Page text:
The Southwestern College Learning Center and S and Y Industries have teamed up to provide remote learning support for children of S and Y employees.
Matt Miers, general manager at S and Y Industries, said that employees were finding it difficult to manage a work schedule and child care.
S and Y partners with Ventec Life Systems, selected by GM and the U.S. Government, to mass produce portable ventilator systems in response to the COVID-19 pandemic. S and Y has seen a significant increase in production while employees important to the process are having to take off work to spend time with their own children who are currently remote learning due to the USD 465 closure of buildings and face-to-face learning.
“Our employees were having to work and then go home to watch their kids, and then coming back to work,” Miers said. “We wanted to offer something to assist them.”
S and Y has purchased a building adjacent to their existing facility and will use half of it for production while creating a daycare for the other half. He reached out to J.K. Campbell, education division chair at Southwestern College, and to Alexis Miers, director of the SC Learning Center. Alexis Miers worked with the Kansas Department of Health and Environment to obtain all of the necessary documentation and Campbell recruited Southwestern education students to staff the space.
“The available building at S and Y is set-up to easily accommodate students in a remote learning environment,” Campbell said. “There is a large learning area with several adjoining offices, which will allow our students to set up quiet, socially-distanced learning areas for the children based on age, grade level and learning needs. The building already has an entry area which accommodates safety protocols, including check-in and check-out of children by parents, and meets requirements specific to the pandemic such as temperature checks upon entry.
“I provided a list of items necessary to meet the needs of children in an all-day instructional setting such as whiteboards, tables and chairs to fit the various ages of children, and materials and resources to think about when students aren’t directly involved in remote learning. The team of SC students placed at this site will provide children with brain breaks and promote physical activity, in addition to supporting the children with their remote learning needs.”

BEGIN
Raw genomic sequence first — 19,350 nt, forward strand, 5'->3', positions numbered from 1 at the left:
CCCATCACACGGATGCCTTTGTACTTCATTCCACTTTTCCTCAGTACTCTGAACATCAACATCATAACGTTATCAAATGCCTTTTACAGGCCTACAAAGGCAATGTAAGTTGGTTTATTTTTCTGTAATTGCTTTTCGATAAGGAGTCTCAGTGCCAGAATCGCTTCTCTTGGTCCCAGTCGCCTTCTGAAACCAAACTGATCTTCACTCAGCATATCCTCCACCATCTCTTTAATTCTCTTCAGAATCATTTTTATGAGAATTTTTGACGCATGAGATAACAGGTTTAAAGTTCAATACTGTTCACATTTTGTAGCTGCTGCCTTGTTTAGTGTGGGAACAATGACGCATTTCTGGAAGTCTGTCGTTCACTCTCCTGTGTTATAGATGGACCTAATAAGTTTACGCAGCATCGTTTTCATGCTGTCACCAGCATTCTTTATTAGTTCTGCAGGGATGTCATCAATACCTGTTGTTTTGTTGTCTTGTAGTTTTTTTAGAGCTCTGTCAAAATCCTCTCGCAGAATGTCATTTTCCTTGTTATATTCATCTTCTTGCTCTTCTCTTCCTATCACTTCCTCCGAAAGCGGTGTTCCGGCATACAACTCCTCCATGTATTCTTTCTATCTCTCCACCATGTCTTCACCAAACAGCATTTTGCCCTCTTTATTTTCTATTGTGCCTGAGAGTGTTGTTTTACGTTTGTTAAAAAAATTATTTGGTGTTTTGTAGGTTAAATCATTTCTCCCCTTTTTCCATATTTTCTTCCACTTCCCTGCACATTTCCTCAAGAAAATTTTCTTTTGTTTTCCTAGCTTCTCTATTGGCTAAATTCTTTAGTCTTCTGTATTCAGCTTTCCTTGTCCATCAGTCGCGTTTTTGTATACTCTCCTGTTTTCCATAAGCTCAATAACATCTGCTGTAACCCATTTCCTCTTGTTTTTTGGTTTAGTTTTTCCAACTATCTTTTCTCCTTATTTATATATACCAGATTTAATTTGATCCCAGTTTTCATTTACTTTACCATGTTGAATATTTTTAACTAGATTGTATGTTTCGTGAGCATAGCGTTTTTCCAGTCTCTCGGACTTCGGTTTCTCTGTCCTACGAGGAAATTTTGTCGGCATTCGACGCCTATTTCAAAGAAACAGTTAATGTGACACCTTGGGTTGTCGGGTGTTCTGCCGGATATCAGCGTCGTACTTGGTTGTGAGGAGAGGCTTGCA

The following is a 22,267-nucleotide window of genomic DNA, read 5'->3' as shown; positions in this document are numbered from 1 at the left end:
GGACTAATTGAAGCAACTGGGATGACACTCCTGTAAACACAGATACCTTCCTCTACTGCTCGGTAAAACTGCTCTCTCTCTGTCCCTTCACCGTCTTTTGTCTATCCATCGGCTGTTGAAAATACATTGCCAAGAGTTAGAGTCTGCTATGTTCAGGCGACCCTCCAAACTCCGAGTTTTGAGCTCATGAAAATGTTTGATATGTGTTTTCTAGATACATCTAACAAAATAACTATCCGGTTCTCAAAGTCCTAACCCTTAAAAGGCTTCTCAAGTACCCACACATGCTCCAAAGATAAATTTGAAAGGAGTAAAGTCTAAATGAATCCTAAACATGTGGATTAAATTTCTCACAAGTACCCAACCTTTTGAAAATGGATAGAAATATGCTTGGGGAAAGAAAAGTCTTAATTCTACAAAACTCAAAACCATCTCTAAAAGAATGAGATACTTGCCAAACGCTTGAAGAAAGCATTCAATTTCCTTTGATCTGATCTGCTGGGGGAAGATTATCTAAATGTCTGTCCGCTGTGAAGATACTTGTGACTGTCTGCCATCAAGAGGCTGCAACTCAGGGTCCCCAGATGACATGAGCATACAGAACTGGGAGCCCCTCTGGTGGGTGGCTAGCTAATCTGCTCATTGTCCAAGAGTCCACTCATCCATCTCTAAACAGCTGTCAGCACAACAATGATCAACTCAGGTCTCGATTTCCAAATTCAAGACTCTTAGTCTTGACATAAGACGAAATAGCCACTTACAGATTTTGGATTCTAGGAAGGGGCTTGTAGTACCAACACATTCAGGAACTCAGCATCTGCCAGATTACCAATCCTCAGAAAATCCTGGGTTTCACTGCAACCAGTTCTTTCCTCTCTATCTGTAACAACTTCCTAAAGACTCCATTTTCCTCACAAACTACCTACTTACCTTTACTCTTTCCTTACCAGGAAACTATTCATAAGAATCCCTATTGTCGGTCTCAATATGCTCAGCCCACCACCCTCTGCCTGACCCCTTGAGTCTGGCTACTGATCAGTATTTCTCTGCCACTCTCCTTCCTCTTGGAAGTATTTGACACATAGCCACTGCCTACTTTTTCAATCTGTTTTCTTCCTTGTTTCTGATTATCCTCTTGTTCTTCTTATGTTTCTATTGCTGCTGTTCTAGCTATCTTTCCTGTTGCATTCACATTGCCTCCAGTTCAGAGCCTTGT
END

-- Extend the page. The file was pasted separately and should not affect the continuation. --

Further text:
According to Matt Miers, one option was to pay for the children of S and Y employees to attend the SC Learning Center, but they were already at capacity.
Alexis Miers wanted to not only help out the local industry, but also offer a teaching opportunity for SC students.
“We just really want to offer a service that helps families by making it easier to learn and work and for SC students this is a great chance to support young learners,” Alexis Miers said.
Campbell also agreed that this could be a win-win situation.
“Our students benefit anytime they can engage with children and build skills necessary to be successful teachers,” Campbell said. “This setting will help them develop skills at building positive relationships with kids and their families, collaborate with USD 465-experienced educators to benefit the children for whom they are supporting with remote learning, learn what it takes to work one-on-one or with small groups, and find ways to help them be successful. It’s a great opportunity for the students who will be providing services to children of S and Y employees.”
Campbell added that he is pleased Southwestern has students willing to step up and offer support to S and Y industry employees and their children in what is a difficult time for everyone.
Annika Newby, a Southwestern College junior from Oklahoma City, has been working at the SCLC and has taken a leadership role in organizing online learning support for children at the center.
“I’m grateful that I got a chance to witness and help out during this pandemic,” Newby said. “Working with these kids has been a great experience for me and has given me helpful insight that I will take with me when I become an elementary school teacher. Although this journey hasn’t been easy, it’s been very rewarding and I’m simply grateful for that.”
Matt Miers said that Campbell has been instrumental in getting this project moving forward.
“J.K. has led the charge in finding instructors,” Matt Miers said. “He has also helped us figure out how to use the new space.”
The learning center at S and Y opened Jan. 4 and currently has about 10 learners attending each day.